Diana's butler pleads innocent to theft charges
LONDON -- In the days after the car crash that killed Princess Diana, her butler removed two dresses and other personal items from her London home in a pre-dawn visit, prosecutors told a jury Tuesday.
Paul Burrell -- the man Diana called "my rock" -- has pleaded innocent to three charges relating to the theft of hundreds of items from the princess and others in the royal family.
The 44-year-old Burrell is accused of taking more than 300 items between Jan. 1, 1997, and June 30, 1998. The property allegedly included letters, photos, and compact discs owned by Diana, Prince Charles or their son, Prince William.
After the Aug. 31, 1997, car crash that killed the princess, Burrell went immediately to Paris to remain at Diana's side at La Pitie Salpetriere hospital until her family could reach her.
In his statement to police, much of it read out in court, Burrell said it was he who was asked to dispose of the clothes Diana died in, and that he burned them.
Prosecutor William Boyce said Burrell arrived at Diana's Kensington Palace home in the early hours of one morning soon after the princess's death.
A police officer who recognized Burrell's car, "called his controller just to get things checked because the princess had died -- what sort of duty was being performed at 3:30 a.m.?" Boyce said.
"Mr. Burrell came back carrying what appeared to be a mahogany-type box and put it in the rear of the car. He then disappeared again and returned with what appeared to be two evening dresses and they too went into the car."
When challenged by the officer, Burrell replied that he was "removing some items the family have asked me to destroy," Boyce said.
But Lady Sarah McCorquodale, Diana's sister and one of the executors of her will, conafirmed later that no one had been authorized to remove the late princess's property, the prosecutor added. Boyce said items taken by Burrell had been identified by McCorquodale, who "could see no reason why he would have them in his possession."
Burrell was arrested on suspicion of theft in January 2001 after police searched his home in northwest England and allegedly found dozens of Diana's personal items. He maintains all were given to him by the princess for safekeeping.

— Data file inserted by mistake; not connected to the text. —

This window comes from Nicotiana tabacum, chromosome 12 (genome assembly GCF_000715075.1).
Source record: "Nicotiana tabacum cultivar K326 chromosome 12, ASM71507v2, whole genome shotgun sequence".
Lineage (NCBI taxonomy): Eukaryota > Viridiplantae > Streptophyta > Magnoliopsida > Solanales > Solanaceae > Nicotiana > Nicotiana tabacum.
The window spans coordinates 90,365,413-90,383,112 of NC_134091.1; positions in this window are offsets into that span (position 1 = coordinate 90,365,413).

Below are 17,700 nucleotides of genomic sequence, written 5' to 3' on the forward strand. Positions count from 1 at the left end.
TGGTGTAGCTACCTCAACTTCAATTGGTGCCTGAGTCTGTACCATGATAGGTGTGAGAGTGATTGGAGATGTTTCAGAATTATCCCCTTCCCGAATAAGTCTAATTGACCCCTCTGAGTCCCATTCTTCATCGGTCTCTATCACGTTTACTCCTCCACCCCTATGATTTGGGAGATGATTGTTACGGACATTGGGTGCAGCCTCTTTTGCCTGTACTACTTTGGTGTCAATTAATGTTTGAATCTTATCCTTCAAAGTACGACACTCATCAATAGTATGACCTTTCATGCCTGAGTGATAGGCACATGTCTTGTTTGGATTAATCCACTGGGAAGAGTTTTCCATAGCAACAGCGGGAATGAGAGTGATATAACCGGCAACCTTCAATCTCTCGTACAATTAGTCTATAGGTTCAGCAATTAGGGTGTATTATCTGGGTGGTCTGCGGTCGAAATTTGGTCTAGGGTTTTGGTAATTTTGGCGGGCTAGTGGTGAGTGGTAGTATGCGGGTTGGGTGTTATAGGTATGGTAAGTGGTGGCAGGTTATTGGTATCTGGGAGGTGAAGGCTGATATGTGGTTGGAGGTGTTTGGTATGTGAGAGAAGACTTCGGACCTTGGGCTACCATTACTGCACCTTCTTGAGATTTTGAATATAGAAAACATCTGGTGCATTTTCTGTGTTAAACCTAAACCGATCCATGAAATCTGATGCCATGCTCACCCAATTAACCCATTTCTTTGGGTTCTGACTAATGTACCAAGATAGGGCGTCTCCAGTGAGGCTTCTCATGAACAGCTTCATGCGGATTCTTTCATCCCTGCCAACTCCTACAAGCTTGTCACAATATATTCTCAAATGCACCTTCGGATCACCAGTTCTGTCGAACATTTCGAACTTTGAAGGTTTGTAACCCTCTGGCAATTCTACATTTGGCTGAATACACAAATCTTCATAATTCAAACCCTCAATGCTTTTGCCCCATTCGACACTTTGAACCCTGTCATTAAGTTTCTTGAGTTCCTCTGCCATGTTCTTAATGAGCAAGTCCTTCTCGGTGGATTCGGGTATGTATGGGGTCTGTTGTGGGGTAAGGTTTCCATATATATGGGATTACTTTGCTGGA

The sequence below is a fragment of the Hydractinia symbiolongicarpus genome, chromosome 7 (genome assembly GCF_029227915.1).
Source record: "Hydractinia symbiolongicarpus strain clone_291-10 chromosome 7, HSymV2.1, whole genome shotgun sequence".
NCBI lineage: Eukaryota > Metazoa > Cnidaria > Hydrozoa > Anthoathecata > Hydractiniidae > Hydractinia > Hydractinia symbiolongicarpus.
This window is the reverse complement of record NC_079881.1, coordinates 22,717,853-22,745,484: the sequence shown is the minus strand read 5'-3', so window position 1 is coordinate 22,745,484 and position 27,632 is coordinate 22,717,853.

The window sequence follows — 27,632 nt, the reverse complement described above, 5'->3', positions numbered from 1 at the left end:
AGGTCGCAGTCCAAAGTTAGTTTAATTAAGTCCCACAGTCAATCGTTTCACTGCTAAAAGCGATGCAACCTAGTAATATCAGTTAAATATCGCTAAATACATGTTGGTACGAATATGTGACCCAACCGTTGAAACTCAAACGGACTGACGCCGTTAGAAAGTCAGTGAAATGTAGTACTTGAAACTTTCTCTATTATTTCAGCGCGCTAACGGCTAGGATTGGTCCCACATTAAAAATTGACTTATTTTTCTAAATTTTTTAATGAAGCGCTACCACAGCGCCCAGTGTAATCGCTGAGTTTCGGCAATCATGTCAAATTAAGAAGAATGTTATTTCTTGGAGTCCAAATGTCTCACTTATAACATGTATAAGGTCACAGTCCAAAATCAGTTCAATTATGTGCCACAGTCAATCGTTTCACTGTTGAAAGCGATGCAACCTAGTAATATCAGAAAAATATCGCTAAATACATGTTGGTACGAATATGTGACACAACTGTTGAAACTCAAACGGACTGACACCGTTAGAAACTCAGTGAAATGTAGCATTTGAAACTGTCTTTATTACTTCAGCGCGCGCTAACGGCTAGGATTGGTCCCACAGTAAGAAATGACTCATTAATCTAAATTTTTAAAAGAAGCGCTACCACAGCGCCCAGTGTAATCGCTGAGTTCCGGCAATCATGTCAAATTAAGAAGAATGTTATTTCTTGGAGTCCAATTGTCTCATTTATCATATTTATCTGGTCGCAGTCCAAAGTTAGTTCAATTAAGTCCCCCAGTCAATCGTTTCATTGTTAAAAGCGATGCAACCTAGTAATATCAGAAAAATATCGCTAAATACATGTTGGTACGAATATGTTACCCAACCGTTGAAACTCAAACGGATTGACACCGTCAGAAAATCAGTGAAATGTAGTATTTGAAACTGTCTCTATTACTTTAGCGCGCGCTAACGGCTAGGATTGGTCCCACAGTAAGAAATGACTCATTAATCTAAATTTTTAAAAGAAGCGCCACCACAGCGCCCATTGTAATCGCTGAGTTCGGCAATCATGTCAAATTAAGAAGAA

The items Burrell is accused of stealing include a letter from the Queen Mother to Diana, which began "Darling Diana" and was signed "Yours affectionately, Granny."
In a search of Burrell's home, police also found a 1991 letter from Mother Teresa and a letter Diana wrote in 1993 to then-Prime Minister John Major thanking him for his "care and sensitivity" after she and Prince Charles separated, the prosecutor said.
The search also recovered a bronze statue of a ballerina, a sketch of Prince William, a photo album, and a Versace evening dress.
Part of Burrell's statement to police was read in court, but a paragraph was not read aloud because its contents were considered too sensitive.
Burrell's defense lawyer Lord Carlile said he had "considered how to deal with paragraph 12 which is an important part of the case in understanding Mr. Burrell's unique relationship with the princess.
"But its contents are so sensitive in nature and affect other people that, for the moment, we are content for it to be read" by the jury, but not aloud in court, he said.
The statement made public said, "Hers was in many ways a difficult and lonely life to lead, and I was relied upon for intimate advice and help."
If convicted, Burrell faces a maximum sentence of seven years in prison. The trial, which is expected to last six weeks, continues Wednesday.